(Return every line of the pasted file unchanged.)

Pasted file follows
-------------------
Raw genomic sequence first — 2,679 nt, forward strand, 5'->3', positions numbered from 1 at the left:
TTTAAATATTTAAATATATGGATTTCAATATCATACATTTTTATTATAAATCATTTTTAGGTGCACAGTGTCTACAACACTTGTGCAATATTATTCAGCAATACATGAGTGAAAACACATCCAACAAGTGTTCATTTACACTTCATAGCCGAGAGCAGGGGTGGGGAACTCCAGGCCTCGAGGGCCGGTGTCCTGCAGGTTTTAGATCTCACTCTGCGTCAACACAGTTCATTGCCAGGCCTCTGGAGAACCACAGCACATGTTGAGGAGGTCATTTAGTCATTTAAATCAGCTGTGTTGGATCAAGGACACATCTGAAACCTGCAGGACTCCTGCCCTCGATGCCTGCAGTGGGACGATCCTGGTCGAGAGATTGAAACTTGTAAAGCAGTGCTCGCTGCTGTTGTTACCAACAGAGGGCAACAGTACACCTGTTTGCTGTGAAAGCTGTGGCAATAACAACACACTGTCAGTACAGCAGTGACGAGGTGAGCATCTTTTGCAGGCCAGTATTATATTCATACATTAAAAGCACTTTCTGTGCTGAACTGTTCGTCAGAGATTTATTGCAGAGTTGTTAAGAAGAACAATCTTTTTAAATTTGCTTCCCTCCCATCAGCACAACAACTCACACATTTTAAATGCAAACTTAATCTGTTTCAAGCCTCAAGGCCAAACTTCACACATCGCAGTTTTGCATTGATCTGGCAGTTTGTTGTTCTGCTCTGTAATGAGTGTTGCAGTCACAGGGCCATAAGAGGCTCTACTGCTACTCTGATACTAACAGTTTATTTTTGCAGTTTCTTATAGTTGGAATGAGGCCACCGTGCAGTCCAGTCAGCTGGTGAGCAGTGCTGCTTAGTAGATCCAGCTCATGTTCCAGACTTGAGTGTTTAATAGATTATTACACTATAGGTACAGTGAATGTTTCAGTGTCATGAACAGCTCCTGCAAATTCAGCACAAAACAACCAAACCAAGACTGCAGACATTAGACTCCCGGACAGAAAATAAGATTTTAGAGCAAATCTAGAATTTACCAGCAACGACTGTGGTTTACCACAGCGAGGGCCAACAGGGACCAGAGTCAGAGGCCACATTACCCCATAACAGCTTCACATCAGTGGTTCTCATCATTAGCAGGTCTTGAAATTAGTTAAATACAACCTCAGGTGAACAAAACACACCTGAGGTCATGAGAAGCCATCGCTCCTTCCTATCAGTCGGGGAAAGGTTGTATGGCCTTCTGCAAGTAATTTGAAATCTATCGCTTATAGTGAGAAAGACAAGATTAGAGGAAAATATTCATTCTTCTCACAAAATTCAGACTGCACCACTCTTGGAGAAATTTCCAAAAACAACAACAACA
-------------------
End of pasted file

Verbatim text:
Raw genomic sequence first — 2,679 nt, forward strand, 5'->3', positions numbered from 1 at the left:
TTTAAATATTTAAATATATGGATTTCAATATCATACATTTTTATTATAAATCATTTTTAGGTGCACAGTGTCTACAACACTTGTGCAATATTATTCAGCAATACATGAGTGAAAACACATCCAACAAGTGTTCATTTACACTTCATAGCCGAGAGCAGGGGTGGGGAACTCCAGGCCTCGAGGGCCGGTGTCCTGCAGGTTTTAGATCTCACTCTGCGTCAACACAGTTCATTGCCAGGCCTCTGGAGAACCACAGCACATGTTGAGGAGGTCATTTAGTCATTTAAATCAGCTGTGTTGGATCAAGGACACATCTGAAACCTGCAGGACTCCTGCCCTCGATGCCTGCAGTGGGACGATCCTGGTCGAGAGATTGAAACTTGTAAAGCAGTGCTCGCTGCTGTTGTTACCAACAGAGGGCAACAGTACACCTGTTTGCTGTGAAAGCTGTGGCAATAACAACACACTGTCAGTACAGCAGTGACGAGGTGAGCATCTTTTGCAGGCCAGTATTATATTCATACATTAAAAGCACTTTCTGTGCTGAACTGTTCGTCAGAGATTTATTGCAGAGTTGTTAAGAAGAACAATCTTTTTAAATTTGCTTCCCTCCCATCAGCACAACAACTCACACATTTTAAATGCAAACTTAATCTGTTTCAAGCCTCAAGGCCAAACTTCACACATCGCAGTTTTGCATTGATCTGGCAGTTTGTTGTTCTGCTCTGTAATGAGTGTTGCAGTCACAGGGCCATAAGAGGCTCTACTGCTACTCTGATACTAACAGTTTATTTTTGCAGTTTCTTATAGTTGGAATGAGGCCACCGTGCAGTCCAGTCAGCTGGTGAGCAGTGCTGCTTAGTAGATCCAGCTCATGTTCCAGACTTGAGTGTTTAATAGATTATTACACTATAGGTACAGTGAATGTTTCAGTGTCATGAACAGCTCCTGCAAATTCAGCACAAAACAACCAAACCAAGACTGCAGACATTAGACTCCCGGACAGAAAATAAGATTTTAGAGCAAATCTAGAATTTACCAGCAACGACTGTGGTTTACCACAGCGAGGGCCAACAGGGACCAGAGTCAGAGGCCACATTACCCCATAACAGCTTCACATCAGTGGTTCTCATCATTAGCAGGTCTTGAAATTAGTTAAATACAACCTCAGGTGAACAAAACACACCTGAGGTCATGAGAAGCCATCGCTCCTTCCTATCAGTCGGGGAAAGGTTGTATGGCCTTCTGCAAGTAATTTGAAATCTATCGCTTATAGTGAGAAAGACAAGATTAGAGGAAAATATTCATTCTTCTCACAAAATTCAGACTGCACCACTCTTGGAGAAATTTCCAAAAACAACAACAACA